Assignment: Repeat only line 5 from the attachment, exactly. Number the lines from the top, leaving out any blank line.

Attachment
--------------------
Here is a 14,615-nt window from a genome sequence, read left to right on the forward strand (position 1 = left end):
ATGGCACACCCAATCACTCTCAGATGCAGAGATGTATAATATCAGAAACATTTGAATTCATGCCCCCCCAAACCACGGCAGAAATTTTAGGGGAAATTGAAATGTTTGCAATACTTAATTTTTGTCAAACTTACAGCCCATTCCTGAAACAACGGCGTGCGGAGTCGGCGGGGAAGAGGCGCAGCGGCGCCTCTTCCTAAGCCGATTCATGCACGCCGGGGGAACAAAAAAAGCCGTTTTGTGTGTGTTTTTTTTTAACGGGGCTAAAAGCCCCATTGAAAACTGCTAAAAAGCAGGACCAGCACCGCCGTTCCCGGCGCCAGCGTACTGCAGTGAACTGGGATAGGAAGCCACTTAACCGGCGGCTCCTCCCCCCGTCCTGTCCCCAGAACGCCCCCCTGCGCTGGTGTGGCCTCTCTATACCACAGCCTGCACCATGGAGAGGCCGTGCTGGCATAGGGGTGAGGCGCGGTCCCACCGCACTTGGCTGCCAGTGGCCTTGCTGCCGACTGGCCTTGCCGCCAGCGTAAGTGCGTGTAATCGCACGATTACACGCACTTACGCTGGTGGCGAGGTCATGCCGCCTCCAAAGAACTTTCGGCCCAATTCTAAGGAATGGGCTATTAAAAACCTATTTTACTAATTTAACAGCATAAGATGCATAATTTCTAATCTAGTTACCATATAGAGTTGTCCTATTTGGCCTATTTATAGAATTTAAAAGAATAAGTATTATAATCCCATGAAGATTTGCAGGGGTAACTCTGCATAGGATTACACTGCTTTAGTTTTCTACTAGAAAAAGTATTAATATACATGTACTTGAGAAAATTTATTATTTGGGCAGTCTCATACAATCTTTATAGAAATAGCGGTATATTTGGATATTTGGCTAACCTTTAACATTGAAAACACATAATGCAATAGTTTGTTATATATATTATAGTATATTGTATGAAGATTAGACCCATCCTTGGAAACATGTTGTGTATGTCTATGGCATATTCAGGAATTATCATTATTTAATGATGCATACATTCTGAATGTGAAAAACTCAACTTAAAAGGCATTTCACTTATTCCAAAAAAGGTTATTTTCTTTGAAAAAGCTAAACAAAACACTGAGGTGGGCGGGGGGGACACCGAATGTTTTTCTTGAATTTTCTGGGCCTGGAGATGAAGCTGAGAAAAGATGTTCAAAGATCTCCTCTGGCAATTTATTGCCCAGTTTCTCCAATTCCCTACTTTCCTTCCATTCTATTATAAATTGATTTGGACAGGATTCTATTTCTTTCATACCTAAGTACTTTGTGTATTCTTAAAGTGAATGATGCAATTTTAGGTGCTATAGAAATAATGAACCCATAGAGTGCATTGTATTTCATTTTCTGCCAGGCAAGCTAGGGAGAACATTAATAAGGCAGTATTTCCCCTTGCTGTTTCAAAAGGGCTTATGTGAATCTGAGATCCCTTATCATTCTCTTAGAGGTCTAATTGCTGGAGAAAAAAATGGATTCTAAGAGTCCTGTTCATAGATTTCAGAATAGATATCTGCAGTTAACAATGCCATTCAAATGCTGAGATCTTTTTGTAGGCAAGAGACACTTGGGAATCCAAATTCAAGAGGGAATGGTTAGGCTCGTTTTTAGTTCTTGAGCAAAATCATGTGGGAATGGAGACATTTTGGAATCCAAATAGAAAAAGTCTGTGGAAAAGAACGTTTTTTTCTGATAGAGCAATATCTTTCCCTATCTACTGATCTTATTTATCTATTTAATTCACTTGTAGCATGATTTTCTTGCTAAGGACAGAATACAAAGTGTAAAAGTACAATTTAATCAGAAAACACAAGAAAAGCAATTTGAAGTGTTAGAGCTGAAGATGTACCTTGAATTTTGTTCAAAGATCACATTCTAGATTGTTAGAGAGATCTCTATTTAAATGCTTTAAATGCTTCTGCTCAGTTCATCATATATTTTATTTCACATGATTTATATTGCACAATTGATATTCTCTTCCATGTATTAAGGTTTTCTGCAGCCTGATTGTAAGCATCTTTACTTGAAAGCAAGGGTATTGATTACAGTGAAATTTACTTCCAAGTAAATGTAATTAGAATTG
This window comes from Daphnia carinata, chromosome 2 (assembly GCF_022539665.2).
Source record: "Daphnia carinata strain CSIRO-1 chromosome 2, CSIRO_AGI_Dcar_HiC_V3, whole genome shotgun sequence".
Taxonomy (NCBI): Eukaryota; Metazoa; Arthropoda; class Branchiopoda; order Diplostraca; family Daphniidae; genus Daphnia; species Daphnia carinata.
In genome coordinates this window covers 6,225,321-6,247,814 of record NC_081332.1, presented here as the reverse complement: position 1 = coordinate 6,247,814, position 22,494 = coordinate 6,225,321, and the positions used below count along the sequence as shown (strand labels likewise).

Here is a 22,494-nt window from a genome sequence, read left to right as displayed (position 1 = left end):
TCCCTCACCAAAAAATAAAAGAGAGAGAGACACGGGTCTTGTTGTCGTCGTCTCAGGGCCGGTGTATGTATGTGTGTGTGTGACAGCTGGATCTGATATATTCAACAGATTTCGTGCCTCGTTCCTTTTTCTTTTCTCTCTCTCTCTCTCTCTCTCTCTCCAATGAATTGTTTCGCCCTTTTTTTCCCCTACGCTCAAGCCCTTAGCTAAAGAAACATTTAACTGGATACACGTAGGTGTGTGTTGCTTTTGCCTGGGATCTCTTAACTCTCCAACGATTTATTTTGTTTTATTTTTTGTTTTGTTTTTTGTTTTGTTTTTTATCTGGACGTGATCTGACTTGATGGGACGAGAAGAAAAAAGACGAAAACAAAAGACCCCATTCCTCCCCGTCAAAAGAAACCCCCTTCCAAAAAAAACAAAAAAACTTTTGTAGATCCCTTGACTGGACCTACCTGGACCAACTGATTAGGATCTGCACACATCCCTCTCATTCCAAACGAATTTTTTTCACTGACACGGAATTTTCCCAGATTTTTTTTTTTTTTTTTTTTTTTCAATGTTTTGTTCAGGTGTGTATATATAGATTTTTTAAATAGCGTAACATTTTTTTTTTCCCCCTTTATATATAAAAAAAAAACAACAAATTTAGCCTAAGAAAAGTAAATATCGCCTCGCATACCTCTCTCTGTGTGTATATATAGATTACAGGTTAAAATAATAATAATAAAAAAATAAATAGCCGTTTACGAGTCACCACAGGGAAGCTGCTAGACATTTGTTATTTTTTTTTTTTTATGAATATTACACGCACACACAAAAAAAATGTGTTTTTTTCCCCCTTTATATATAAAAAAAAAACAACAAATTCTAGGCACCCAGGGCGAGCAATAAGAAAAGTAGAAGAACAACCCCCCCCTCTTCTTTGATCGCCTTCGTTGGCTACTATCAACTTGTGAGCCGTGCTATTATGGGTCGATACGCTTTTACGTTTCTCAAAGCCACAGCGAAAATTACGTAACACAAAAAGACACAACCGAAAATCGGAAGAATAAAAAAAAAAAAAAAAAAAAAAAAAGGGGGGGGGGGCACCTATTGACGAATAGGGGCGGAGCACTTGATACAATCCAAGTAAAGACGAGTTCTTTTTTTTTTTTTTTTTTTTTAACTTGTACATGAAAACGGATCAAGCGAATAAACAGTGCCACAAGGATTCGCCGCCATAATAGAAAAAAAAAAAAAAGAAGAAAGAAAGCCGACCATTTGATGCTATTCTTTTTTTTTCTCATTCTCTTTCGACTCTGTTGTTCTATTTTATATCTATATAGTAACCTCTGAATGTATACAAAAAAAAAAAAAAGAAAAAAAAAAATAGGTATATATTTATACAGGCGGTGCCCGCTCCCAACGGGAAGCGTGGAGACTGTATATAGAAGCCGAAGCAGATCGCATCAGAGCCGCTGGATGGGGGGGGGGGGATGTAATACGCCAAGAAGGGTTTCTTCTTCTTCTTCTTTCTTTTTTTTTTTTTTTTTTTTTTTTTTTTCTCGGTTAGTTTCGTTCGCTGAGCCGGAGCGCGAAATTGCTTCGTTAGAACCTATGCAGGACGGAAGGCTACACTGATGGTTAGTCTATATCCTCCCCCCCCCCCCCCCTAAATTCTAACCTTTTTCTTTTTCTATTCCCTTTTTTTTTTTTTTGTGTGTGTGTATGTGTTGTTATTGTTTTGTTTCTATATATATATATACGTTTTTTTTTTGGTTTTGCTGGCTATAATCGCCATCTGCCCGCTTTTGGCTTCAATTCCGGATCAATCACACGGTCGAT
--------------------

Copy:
Taxonomy (NCBI): Eukaryota; Metazoa; Arthropoda; class Branchiopoda; order Diplostraca; family Daphniidae; genus Daphnia; species Daphnia carinata.